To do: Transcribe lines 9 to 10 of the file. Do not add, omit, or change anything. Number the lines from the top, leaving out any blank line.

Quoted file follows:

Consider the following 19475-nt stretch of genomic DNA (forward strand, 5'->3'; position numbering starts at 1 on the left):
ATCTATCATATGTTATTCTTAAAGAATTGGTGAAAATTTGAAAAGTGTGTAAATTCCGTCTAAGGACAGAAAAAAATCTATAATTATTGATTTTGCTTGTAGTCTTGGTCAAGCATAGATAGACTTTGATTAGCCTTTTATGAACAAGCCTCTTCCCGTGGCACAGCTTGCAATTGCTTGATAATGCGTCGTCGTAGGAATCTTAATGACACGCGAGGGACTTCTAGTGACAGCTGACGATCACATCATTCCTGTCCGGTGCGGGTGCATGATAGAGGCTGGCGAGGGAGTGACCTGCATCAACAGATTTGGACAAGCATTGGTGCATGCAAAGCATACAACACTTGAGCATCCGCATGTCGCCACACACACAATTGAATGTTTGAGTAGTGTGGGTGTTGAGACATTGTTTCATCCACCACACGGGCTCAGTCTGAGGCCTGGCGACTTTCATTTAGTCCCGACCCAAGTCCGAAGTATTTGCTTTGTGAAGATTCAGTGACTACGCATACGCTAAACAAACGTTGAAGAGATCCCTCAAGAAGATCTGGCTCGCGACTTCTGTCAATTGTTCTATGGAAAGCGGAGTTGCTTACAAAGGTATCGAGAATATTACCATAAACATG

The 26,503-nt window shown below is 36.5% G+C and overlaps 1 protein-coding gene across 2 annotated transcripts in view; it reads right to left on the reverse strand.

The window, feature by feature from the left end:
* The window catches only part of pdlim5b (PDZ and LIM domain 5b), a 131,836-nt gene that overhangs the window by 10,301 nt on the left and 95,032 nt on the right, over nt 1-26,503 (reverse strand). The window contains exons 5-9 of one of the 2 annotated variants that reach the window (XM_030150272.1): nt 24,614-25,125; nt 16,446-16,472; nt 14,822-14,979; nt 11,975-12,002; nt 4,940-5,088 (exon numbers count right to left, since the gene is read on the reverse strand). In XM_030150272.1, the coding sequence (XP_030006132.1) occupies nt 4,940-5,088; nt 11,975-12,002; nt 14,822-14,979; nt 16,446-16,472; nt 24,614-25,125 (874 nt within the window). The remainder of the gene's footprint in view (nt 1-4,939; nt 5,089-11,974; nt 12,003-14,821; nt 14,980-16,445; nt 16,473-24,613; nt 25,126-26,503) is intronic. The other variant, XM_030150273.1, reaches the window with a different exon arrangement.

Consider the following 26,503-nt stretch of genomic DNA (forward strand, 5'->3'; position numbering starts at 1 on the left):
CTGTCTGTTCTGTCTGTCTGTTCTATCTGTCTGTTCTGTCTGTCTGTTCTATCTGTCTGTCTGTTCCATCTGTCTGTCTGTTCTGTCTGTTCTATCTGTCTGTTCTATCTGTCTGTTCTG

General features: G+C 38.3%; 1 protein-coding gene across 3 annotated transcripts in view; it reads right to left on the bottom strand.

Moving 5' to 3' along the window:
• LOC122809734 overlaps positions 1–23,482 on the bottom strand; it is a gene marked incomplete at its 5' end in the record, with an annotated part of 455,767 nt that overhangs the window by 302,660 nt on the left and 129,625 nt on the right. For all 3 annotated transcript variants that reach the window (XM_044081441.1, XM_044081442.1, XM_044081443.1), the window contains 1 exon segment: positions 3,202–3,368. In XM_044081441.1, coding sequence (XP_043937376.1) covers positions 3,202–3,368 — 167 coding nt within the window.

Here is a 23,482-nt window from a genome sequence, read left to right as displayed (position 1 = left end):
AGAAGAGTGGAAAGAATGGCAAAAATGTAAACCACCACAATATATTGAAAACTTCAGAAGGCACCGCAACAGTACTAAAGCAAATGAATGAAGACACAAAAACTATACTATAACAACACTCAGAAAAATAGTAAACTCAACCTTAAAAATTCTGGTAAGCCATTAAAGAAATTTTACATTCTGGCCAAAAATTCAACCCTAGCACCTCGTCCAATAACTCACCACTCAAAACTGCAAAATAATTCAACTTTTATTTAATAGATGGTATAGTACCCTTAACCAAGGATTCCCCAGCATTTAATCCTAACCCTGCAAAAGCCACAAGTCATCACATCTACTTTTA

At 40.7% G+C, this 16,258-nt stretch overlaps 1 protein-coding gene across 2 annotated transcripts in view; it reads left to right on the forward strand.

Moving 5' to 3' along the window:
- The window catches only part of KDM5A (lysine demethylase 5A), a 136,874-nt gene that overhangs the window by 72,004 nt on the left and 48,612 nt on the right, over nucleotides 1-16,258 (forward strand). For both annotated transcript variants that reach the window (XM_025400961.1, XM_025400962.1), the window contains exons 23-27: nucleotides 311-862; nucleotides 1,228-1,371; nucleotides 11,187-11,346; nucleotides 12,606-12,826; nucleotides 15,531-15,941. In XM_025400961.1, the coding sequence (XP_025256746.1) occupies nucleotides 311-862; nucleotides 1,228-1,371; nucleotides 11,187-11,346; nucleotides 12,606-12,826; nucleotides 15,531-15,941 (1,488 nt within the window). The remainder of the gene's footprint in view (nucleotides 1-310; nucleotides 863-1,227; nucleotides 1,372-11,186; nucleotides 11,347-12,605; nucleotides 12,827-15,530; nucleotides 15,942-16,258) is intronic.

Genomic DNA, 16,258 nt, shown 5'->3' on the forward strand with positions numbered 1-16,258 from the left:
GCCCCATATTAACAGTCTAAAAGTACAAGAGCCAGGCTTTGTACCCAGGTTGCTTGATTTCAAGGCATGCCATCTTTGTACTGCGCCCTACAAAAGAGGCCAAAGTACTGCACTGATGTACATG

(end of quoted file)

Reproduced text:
Moving 5' to 3' along the window:
• LOC122809734 overlaps positions 1–23,482 on the bottom strand; it is a gene marked incomplete at its 5' end in the record, with an annotated part of 455,767 nt that overhangs the window by 302,660 nt on the left and 129,625 nt on the right. For all 3 annotated transcript variants that reach the window (XM_044081441.1, XM_044081442.1, XM_044081443.1), the window contains 1 exon segment: positions 3,202–3,368. In XM_044081441.1, coding sequence (XP_043937376.1) covers positions 3,202–3,368 — 167 coding nt within the window.